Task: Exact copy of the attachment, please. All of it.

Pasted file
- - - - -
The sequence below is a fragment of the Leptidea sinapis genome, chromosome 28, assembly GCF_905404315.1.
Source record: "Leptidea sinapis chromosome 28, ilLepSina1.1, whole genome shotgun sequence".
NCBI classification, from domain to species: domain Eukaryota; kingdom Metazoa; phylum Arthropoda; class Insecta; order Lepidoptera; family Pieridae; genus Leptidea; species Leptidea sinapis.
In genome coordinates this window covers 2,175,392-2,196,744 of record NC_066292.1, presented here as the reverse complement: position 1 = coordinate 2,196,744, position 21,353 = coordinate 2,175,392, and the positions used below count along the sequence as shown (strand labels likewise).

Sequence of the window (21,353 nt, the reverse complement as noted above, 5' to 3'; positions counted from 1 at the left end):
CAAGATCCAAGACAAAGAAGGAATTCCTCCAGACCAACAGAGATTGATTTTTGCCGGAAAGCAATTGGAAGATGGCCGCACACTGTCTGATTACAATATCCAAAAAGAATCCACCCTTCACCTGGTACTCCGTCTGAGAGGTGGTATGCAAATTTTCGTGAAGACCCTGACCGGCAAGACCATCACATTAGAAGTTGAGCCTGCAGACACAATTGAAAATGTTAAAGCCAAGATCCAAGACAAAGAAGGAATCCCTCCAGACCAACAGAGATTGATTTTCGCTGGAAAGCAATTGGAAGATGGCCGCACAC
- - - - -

The sequence below is a fragment of the Leptidea sinapis genome, chromosome 28, assembly GCF_905404315.1.
Source record: "Leptidea sinapis chromosome 28, ilLepSina1.1, whole genome shotgun sequence".
NCBI classification, from domain to species: domain Eukaryota; kingdom Metazoa; phylum Arthropoda; class Insecta; order Lepidoptera; family Pieridae; genus Leptidea; species Leptidea sinapis.
In genome coordinates this window covers 2,175,392-2,196,744 of record NC_066292.1, presented here as the reverse complement: position 1 = coordinate 2,196,744, position 21,353 = coordinate 2,175,392, and the positions used below count along the sequence as shown (strand labels likewise).

Sequence of the window (21,353 nt, the reverse complement as noted above, 5' to 3'; positions counted from 1 at the left end):
CAAGATCCAAGACAAAGAAGGAATTCCTCCAGACCAACAGAGATTGATTTTTGCCGGAAAGCAATTGGAAGATGGCCGCACACTGTCTGATTACAATATCCAAAAAGAATCCACCCTTCACCTGGTACTCCGTCTGAGAGGTGGTATGCAAATTTTCGTGAAGACCCTGACCGGCAAGACCATCACATTAGAAGTTGAGCCTGCAGACACAATTGAAAATGTTAAAGCCAAGATCCAAGACAAAGAAGGAATCCCTCCAGACCAACAGAGATTGATTTTCGCTGGAAAGCAATTGGAAGATGGCCGCACAC